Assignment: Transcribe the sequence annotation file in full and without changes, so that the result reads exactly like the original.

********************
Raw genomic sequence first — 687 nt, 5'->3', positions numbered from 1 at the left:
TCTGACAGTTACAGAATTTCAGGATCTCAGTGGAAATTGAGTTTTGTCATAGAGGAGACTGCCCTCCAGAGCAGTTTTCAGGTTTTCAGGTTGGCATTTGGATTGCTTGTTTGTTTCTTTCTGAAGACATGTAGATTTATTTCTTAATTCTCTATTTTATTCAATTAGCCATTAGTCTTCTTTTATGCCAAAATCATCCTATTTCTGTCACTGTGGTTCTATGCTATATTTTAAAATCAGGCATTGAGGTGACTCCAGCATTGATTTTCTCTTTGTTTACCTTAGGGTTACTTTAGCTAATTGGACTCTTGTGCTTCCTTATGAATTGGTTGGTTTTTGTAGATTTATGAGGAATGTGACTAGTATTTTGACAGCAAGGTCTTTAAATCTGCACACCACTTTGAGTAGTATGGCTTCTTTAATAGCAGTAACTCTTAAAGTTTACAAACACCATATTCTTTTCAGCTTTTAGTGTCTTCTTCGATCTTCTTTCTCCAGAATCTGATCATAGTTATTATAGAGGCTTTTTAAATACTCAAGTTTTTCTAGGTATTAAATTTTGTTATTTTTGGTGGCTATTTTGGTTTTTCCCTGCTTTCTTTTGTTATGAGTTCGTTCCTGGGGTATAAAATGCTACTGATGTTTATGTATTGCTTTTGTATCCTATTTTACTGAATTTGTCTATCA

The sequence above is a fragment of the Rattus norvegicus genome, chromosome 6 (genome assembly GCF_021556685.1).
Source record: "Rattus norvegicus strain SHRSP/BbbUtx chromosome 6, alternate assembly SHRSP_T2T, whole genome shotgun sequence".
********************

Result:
Raw genomic sequence first — 687 nt, 5'->3', positions numbered from 1 at the left:
TCTGACAGTTACAGAATTTCAGGATCTCAGTGGAAATTGAGTTTTGTCATAGAGGAGACTGCCCTCCAGAGCAGTTTTCAGGTTTTCAGGTTGGCATTTGGATTGCTTGTTTGTTTCTTTCTGAAGACATGTAGATTTATTTCTTAATTCTCTATTTTATTCAATTAGCCATTAGTCTTCTTTTATGCCAAAATCATCCTATTTCTGTCACTGTGGTTCTATGCTATATTTTAAAATCAGGCATTGAGGTGACTCCAGCATTGATTTTCTCTTTGTTTACCTTAGGGTTACTTTAGCTAATTGGACTCTTGTGCTTCCTTATGAATTGGTTGGTTTTTGTAGATTTATGAGGAATGTGACTAGTATTTTGACAGCAAGGTCTTTAAATCTGCACACCACTTTGAGTAGTATGGCTTCTTTAATAGCAGTAACTCTTAAAGTTTACAAACACCATATTCTTTTCAGCTTTTAGTGTCTTCTTCGATCTTCTTTCTCCAGAATCTGATCATAGTTATTATAGAGGCTTTTTAAATACTCAAGTTTTTCTAGGTATTAAATTTTGTTATTTTTGGTGGCTATTTTGGTTTTTCCCTGCTTTCTTTTGTTATGAGTTCGTTCCTGGGGTATAAAATGCTACTGATGTTTATGTATTGCTTTTGTATCCTATTTTACTGAATTTGTCTATCA

The sequence above is a fragment of the Rattus norvegicus genome, chromosome 6 (genome assembly GCF_021556685.1).
Source record: "Rattus norvegicus strain SHRSP/BbbUtx chromosome 6, alternate assembly SHRSP_T2T, whole genome shotgun sequence".